Well I believe that Jawbone are about to prove that an absolute focus on providing a fantastic consumer experience will ultimately win the day in market success. It may have proven to take longer and cost more than originally planned but in the medium term I think it will be the best thing they could have done to continue to build their brand reputation and ongoing commercial success.

Not only that but their dedication to creating such a great experience provides the quality of stories and digital content that marketers love to have to drive social engagement.

We all want to emulate some of Apple’s success and I believe it is their own focus on delivering the ultimate customer experience (think original iPod click wheel rather than iOS6 maps) that has been pivotal. It’s using and sharing our experiences of their products that has had a more profound impact than their advertising or social media activity.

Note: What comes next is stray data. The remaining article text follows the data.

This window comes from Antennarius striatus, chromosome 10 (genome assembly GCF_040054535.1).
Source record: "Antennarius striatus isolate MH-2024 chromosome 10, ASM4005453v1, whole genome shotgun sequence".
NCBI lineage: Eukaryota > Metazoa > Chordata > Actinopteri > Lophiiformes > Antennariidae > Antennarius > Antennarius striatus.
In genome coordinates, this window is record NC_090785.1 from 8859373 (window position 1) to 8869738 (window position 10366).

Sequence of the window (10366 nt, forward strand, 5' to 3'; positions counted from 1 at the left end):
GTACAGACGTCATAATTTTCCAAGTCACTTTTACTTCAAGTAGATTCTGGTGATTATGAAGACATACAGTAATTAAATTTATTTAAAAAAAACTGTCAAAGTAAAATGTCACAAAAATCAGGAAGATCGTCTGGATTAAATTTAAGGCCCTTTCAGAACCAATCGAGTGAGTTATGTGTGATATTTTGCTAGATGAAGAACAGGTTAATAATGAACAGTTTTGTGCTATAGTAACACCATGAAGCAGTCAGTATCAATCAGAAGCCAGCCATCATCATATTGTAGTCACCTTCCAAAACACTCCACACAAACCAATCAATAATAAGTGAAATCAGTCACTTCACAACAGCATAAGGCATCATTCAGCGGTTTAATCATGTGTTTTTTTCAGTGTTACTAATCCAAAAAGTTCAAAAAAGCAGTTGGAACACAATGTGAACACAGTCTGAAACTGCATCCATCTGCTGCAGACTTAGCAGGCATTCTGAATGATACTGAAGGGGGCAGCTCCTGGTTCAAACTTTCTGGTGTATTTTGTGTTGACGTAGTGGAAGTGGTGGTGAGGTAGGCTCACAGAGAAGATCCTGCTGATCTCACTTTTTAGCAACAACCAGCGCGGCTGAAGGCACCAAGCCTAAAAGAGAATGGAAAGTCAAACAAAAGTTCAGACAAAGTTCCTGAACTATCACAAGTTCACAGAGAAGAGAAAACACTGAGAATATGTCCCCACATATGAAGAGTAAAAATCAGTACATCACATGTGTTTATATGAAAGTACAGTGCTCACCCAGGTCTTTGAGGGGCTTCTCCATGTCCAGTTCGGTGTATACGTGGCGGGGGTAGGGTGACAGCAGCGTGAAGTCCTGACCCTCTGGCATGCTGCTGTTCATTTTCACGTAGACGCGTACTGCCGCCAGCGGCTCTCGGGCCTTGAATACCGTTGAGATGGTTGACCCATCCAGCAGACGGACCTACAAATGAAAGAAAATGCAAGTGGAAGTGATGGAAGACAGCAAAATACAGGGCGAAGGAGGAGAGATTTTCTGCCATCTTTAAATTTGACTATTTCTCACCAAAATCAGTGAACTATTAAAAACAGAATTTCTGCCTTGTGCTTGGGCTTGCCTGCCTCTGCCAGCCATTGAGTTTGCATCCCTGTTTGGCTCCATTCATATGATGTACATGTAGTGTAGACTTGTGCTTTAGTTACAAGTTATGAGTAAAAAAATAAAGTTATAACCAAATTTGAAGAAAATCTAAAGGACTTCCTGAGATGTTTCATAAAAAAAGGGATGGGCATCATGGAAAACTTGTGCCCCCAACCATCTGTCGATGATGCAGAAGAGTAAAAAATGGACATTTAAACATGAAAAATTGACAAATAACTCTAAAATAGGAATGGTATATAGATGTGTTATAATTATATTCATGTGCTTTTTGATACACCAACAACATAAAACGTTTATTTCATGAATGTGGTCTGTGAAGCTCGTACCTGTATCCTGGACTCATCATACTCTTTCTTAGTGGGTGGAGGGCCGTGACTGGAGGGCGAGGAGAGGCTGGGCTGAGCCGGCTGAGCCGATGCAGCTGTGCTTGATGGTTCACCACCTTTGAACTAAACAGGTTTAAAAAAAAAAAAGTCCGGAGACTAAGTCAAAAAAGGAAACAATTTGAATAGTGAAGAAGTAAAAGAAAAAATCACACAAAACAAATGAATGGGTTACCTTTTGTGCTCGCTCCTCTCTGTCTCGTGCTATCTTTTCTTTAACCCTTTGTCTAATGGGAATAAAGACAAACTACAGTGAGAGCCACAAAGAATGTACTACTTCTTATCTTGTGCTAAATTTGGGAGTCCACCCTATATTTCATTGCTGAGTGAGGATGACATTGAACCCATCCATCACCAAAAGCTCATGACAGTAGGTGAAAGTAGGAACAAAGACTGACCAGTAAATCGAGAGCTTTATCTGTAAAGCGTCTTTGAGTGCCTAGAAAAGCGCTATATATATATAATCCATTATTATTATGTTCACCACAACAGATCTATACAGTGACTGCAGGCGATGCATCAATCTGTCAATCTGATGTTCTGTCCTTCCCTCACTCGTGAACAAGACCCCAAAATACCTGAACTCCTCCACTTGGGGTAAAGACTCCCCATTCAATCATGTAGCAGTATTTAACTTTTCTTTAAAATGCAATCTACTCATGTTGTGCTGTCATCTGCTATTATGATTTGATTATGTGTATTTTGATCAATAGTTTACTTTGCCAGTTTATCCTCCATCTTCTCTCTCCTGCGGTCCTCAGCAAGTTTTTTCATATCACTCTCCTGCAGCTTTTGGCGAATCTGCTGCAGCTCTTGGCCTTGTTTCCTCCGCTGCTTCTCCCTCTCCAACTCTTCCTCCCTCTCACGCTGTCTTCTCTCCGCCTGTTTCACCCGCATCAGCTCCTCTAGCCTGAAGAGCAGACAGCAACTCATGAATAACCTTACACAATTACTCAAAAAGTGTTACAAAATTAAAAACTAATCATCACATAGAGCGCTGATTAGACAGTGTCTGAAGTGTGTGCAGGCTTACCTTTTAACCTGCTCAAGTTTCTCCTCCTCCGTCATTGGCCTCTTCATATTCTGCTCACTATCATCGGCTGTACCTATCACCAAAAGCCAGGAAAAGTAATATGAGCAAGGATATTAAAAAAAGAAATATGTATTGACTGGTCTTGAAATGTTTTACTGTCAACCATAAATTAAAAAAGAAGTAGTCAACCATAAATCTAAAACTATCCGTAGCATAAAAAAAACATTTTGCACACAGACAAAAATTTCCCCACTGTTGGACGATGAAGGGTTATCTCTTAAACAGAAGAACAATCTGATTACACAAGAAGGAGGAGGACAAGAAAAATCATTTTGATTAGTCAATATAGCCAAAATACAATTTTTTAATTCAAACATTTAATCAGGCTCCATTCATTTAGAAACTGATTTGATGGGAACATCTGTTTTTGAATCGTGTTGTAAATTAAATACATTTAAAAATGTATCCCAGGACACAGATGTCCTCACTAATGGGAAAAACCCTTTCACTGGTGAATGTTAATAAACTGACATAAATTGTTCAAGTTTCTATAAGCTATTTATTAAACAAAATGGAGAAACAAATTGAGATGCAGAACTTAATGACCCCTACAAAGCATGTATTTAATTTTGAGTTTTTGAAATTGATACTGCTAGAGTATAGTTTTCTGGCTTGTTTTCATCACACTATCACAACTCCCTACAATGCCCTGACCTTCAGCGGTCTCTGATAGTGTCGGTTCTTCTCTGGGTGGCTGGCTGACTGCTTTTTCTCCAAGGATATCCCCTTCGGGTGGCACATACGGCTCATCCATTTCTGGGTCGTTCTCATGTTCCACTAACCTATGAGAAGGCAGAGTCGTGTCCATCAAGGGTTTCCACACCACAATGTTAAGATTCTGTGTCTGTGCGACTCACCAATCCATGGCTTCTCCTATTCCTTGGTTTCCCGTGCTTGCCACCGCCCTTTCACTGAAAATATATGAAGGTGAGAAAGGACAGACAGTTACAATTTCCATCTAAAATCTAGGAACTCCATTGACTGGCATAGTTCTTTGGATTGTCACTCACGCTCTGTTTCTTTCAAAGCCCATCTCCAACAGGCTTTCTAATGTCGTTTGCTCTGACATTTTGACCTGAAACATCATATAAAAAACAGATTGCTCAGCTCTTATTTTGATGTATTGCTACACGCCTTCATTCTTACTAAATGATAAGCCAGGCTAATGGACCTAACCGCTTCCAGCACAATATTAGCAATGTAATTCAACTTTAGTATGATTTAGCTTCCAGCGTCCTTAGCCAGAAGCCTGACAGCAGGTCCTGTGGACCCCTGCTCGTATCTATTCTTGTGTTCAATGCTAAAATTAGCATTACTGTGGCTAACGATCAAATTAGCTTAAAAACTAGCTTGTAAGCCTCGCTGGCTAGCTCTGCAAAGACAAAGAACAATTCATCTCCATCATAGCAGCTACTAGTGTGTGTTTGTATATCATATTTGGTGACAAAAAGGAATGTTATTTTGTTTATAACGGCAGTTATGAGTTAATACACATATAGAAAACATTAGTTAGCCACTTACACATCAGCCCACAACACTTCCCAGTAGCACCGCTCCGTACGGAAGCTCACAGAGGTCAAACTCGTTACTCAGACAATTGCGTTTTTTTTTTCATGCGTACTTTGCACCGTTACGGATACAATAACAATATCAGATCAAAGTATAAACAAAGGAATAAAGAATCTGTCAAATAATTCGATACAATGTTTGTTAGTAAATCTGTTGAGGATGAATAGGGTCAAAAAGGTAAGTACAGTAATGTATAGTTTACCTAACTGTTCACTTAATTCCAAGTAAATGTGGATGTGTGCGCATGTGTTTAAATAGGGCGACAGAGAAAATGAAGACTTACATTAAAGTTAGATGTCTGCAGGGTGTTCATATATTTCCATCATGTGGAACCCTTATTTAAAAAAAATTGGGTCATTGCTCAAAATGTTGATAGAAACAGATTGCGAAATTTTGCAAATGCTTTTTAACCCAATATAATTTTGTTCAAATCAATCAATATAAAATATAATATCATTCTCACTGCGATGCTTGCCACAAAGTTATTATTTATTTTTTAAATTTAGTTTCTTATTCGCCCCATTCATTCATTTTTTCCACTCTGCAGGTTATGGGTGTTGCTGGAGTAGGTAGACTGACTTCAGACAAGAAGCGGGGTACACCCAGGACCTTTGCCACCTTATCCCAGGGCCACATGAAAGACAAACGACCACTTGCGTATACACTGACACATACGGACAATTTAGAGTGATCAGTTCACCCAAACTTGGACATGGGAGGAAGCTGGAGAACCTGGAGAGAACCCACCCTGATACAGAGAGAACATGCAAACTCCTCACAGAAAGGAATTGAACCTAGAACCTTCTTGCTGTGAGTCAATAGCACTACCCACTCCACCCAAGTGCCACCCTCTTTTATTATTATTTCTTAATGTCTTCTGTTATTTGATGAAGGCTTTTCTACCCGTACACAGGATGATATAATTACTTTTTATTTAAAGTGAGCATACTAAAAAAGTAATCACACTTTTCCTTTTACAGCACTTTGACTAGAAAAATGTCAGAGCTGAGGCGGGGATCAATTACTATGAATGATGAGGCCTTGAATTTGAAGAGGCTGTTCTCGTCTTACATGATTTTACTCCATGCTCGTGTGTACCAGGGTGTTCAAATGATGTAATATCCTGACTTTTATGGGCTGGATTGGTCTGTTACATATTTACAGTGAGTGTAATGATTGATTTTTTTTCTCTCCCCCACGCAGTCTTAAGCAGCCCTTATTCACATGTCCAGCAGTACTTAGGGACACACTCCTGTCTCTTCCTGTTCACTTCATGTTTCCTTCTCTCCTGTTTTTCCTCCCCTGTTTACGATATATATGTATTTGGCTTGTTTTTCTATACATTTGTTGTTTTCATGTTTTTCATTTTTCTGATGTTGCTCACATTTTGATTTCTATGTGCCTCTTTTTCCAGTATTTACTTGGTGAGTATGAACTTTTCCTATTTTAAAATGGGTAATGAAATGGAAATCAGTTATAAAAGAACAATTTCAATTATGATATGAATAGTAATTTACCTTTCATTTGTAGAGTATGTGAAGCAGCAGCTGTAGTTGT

Jawbone look set to provide the most elegant and fun way to track your sleeping, diet and exercise – and it will be the great experience that will really get it’s customers talking.

The power of innovation – recycling cycling

Sometimes you read something and you go ‘wow’. This week I was reading about how a designer called Izhar Gafni has designed a rather cool looking bicycle made largely from recycled cardboard and aimed to be produced for under $10!

As someone that has recently got into the cycling boom in the UK and having spent well over £1000 on a lovely carbon fibre bike I’m intrigued about the potential of a bike that weighs about the same and yet could cost much, much less.

Clearly the bike isn’t designed to win the Tour de France but it has the potential to be truly great because it addresses a number of key innovation success criteria: